Beyond being useful to the local church, the street preacher must be under the authority of the local church.  Who would desire an evangelist to speak in your church who wasn’t connected and under the authority of a local church and a pastoral staff?  The same thing is true for those who preach as evangelists on the street.  If an elder body doesn’t see a gift of preaching in a specific man and would not allow him to preach in the pulpit or teach a small group in the church, that man should not be commissioned to stand on the street corner and preach the gospel.  Authority in the church and oversight is given for a specific reason.  If a man is not submissive to his pastors, he should not be preaching the Word.

2.  Making Disciples

One of the great challenges in street preaching evangelism is making lasting contacts with people and connecting them to a solid church.  For instance, if a street preacher is preaching at a Super Bowl in a major city and hands out gospel tracts while preaching to thousands of people as they pass by on the street, he has limited availability to point them to a good church in their town.  However, if the tract has a connection point online, it may allow for the street preacher to make contact with those who are impacted by his preaching.  This will enable him to make disciples and influence people in a far greater way than merely preaching without any aim of additional connection with his audience.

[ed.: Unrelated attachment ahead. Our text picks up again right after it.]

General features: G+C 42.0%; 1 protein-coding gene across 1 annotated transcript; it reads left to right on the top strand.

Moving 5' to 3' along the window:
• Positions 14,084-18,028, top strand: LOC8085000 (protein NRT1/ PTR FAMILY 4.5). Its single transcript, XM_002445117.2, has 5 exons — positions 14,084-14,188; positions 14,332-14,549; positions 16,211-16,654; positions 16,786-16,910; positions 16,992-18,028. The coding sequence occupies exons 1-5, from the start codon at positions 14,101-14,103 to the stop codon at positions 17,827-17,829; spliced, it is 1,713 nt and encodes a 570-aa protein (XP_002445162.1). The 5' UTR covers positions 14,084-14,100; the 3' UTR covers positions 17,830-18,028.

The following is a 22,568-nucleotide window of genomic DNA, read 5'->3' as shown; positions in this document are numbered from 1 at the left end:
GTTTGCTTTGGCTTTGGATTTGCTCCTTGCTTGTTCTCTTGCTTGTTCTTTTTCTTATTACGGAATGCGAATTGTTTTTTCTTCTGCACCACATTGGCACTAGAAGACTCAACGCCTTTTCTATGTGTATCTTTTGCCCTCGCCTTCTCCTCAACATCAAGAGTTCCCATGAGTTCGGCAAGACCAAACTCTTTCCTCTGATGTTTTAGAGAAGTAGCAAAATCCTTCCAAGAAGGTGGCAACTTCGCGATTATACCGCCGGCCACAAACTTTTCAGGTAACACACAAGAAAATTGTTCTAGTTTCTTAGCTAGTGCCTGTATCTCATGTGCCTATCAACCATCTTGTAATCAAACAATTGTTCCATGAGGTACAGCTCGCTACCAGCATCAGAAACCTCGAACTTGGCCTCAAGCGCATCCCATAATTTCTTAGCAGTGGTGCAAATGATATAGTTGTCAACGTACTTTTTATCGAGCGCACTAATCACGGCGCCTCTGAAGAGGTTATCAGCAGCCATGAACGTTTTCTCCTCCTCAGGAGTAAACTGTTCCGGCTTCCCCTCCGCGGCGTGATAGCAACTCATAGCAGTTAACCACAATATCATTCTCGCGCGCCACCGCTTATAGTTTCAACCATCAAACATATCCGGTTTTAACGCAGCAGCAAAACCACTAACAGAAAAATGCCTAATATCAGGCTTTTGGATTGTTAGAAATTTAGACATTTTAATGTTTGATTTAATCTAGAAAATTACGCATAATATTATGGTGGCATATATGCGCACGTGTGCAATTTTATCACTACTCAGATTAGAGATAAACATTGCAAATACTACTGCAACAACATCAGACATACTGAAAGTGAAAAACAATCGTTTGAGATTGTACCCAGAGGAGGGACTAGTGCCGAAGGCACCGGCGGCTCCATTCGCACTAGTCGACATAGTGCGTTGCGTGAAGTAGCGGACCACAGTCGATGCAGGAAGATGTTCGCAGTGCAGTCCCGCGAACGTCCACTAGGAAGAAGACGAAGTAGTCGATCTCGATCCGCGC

Therefore, what I see is a need to be really organized with a plan to make connections on the street that may lead to connections online.  This organization is helpful and with modern technology it’s much easier than in the days of George Whitefield.

I am convinced that it pleases God to save sinners through open-air proclamation.  Not only is it a good thing for preachers to do it for the sake of evangelism but likewise for the sake of humility.  It’s a humbling thing to proclaim the gospel to a group of people who reject God and His gospel message as utter foolishness.  May God be pleased to use open-air preaching to reach multitudes with the gospel of Jesus Christ.  Be warned if you go and preach publicly – you will look foolish.  You will look crazy.  You will be called names.  You will be looked upon as non-respectable members of society.  Will you go?  May God raise up another Whitefield to thunder the gospel publicly without shame!

Soli Deo Gloria,

Pastor Josh Buice

DBG Spotlight

Faulty Contextualization
Trevor Johnson quotes some missionaries as saying things such as, “He remains a good Muslim, just one that believes in Jesus.”  Johnson’s article (The Cultural Captivity of Missions – Part 2) discusses the faulty contextualization in missions and can be found on the HeartCry blog.

Is God Too Holy for You?
Adrien Segal  has written a short, but good article over at DG, on the holiness of God and the connection it has to our worship.  She writes, “the more we see of him, the more we’re reminded of how unholy we truly are. It’s not a comfortable thought. The way we think — even subconsciously — about God’s holiness will likely impact our worship on Sunday morning.”  See the full article here.